2. The Broken Connection
On March 28, 1890 a representative from Rochester Lithographing and Printing wrote to William A. Brodie, business overseer of the Wadsworth family estate, concerning an order of labels. While their intended purpose isn’t clear, mention of the Judson Co.—which specialized in pre-printed labels for nurserymen—suggests that the Wadsworths may have purchased them for the sale of specimen plants, fruit trees, or some other stock they were growing. It appears to have been a freestanding venture comparable to their cattle breeding, Avon grist mill, or Ashantee Creamery. The family’s primary occupation, of course, was managing land holdings whose tenants included numerous farmers.
This particular letter is chosen to illustrate an important development of the later 19th century: the collision of traditional agriculture with an industrial food system that increasingly branded its output. Meat, produce, and plant stock purchased from nearby neighbors (or grown for one’s own use) had little need of elaborate printed labels because its source and grower’s reputation were known. Links between farm and table became increasingly complex, however, with the rise of far-flung transportation systems and the advent of processed food; over time, the relationship became mediated through images. Local historian Karl Kabalac identifies one early site of this transformation: the chromolithographic prints of fruit and flowers carried by nursery salesmen to illustrate their wares during the 1870s and ‘80s. Dellon Marcus Dewey, who merged his business with Rochester Lithographing and Printing company in the late 1880s, was a creator of these lush images before they were widely distributed in catalogues sent by mail. Alongside the development of printed fruit plates, catalogues, and seed card packets were fruit crate labels (the only to know who grew your Florida oranges) and early name-brands like Shredded Wheat—“The Niagara Falls Cereal” that debuted at the World’s Columbian Exposition in 1893.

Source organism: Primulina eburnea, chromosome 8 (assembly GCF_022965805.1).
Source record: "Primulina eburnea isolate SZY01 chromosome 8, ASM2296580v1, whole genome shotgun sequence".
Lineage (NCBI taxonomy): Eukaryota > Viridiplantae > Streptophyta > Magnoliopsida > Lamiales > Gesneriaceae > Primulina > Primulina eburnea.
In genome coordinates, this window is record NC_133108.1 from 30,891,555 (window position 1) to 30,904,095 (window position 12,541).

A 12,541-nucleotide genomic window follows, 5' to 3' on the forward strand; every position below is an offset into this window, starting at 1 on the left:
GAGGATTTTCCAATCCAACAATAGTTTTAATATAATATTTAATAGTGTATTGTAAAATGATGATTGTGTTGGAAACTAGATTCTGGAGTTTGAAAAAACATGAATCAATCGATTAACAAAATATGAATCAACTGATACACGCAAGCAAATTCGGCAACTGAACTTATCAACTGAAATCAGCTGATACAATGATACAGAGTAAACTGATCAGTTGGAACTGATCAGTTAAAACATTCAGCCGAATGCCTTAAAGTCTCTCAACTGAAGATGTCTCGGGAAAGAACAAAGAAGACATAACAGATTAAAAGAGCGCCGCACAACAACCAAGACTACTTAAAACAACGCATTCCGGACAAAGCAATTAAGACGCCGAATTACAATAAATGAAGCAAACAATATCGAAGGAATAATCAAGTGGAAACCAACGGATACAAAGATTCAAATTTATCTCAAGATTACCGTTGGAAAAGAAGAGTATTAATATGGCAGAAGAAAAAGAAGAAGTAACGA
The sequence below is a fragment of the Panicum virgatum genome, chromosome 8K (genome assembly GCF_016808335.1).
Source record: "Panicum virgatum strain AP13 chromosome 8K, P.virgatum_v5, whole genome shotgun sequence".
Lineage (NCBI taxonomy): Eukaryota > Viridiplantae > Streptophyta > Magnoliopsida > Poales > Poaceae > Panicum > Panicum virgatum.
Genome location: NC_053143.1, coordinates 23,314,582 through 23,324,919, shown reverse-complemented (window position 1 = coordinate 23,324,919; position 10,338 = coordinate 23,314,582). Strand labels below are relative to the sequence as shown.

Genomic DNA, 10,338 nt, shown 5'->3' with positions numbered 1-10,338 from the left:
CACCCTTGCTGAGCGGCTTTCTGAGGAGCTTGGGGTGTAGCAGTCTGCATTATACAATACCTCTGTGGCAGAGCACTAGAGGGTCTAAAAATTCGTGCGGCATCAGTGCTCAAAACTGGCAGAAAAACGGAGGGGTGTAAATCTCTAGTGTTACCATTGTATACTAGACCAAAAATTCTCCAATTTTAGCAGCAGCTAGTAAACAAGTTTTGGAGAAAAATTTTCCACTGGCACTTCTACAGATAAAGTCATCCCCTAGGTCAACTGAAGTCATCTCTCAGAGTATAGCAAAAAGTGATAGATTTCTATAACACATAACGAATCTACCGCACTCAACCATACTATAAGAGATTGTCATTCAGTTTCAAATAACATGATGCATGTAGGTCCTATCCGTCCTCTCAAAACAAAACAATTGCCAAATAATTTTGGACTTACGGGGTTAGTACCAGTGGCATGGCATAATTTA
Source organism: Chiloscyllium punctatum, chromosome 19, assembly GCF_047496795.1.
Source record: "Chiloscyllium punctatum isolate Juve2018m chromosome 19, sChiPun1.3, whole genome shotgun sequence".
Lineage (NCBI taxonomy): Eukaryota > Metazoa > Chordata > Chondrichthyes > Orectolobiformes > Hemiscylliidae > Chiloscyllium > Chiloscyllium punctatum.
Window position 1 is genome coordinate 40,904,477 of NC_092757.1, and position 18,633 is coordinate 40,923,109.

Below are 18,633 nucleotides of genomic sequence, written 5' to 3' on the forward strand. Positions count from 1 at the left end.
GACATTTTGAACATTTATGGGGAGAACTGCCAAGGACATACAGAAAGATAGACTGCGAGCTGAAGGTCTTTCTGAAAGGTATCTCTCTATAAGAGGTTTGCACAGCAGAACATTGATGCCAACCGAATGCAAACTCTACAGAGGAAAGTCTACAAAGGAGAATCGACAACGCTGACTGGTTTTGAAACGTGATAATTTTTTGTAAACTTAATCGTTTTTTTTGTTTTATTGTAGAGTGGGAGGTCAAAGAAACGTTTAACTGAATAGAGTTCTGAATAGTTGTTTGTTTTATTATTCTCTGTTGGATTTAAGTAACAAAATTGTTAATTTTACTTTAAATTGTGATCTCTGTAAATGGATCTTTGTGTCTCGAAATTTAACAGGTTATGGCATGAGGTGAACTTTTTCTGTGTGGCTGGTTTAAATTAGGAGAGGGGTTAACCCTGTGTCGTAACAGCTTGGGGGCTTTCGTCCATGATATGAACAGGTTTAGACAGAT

Lithography and food seem to have little connection unless we look carefully. Tracing the history of Wadsworth family commercial correspondence, from the 1860s into the early 20th century, there are subtle visual changes that turn out to be important. Handwritten notes gradually give way to typed letters; small sheets of blank paper grow into formal company letterhead, often decorated by elaborate logos or engraved images. The geographical range of correspondents expands beyond the Genesee Valley. These graphical changes were occurring alongside geographical ones in agriculture, both of which transformed the meaning of food.
— Kabelac, Karl Sanford. “Nineteenth-Century Rochester Fruit and Flower Plates.” University of Rochester Library Bulletin 35 (1982). Web.